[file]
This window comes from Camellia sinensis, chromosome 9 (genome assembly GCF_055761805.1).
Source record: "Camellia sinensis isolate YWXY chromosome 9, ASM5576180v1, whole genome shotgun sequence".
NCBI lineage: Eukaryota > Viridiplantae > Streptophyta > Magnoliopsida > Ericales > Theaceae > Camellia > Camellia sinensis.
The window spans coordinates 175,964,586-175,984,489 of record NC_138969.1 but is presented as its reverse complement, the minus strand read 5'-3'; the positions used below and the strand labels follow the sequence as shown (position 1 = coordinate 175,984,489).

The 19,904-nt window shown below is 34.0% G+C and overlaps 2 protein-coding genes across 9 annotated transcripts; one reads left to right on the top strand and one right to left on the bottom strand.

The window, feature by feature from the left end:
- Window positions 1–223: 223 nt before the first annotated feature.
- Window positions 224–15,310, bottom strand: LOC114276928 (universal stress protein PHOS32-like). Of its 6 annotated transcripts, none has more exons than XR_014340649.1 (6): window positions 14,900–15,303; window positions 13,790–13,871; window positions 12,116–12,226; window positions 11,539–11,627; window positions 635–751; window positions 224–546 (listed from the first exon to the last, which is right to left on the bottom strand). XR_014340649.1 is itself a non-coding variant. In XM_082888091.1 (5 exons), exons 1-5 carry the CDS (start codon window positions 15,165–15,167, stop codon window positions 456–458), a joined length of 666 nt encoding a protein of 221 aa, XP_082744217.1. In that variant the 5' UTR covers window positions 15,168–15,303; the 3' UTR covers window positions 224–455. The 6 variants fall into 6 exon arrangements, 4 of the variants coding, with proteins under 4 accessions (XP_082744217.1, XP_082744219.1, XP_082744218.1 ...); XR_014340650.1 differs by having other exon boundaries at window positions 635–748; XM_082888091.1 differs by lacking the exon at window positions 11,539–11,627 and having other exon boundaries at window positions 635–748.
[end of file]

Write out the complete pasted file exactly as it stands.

This window comes from Camellia sinensis, chromosome 9 (genome assembly GCF_055761805.1).
Source record: "Camellia sinensis isolate YWXY chromosome 9, ASM5576180v1, whole genome shotgun sequence".
NCBI lineage: Eukaryota > Viridiplantae > Streptophyta > Magnoliopsida > Ericales > Theaceae > Camellia > Camellia sinensis.
The window spans coordinates 175,964,586-175,984,489 of record NC_138969.1 but is presented as its reverse complement, the minus strand read 5'-3'; the positions used below and the strand labels follow the sequence as shown (position 1 = coordinate 175,984,489).

The 19,904-nt window shown below is 34.0% G+C and overlaps 2 protein-coding genes across 9 annotated transcripts; one reads left to right on the top strand and one right to left on the bottom strand.

The window, feature by feature from the left end:
- Window positions 1–223: 223 nt before the first annotated feature.
- Window positions 224–15,310, bottom strand: LOC114276928 (universal stress protein PHOS32-like). Of its 6 annotated transcripts, none has more exons than XR_014340649.1 (6): window positions 14,900–15,303; window positions 13,790–13,871; window positions 12,116–12,226; window positions 11,539–11,627; window positions 635–751; window positions 224–546 (listed from the first exon to the last, which is right to left on the bottom strand). XR_014340649.1 is itself a non-coding variant. In XM_082888091.1 (5 exons), exons 1-5 carry the CDS (start codon window positions 15,165–15,167, stop codon window positions 456–458), a joined length of 666 nt encoding a protein of 221 aa, XP_082744217.1. In that variant the 5' UTR covers window positions 15,168–15,303; the 3' UTR covers window positions 224–455. The 6 variants fall into 6 exon arrangements, 4 of the variants coding, with proteins under 4 accessions (XP_082744217.1, XP_082744219.1, XP_082744218.1 ...); XR_014340650.1 differs by having other exon boundaries at window positions 635–748; XM_082888091.1 differs by lacking the exon at window positions 11,539–11,627 and having other exon boundaries at window positions 635–748.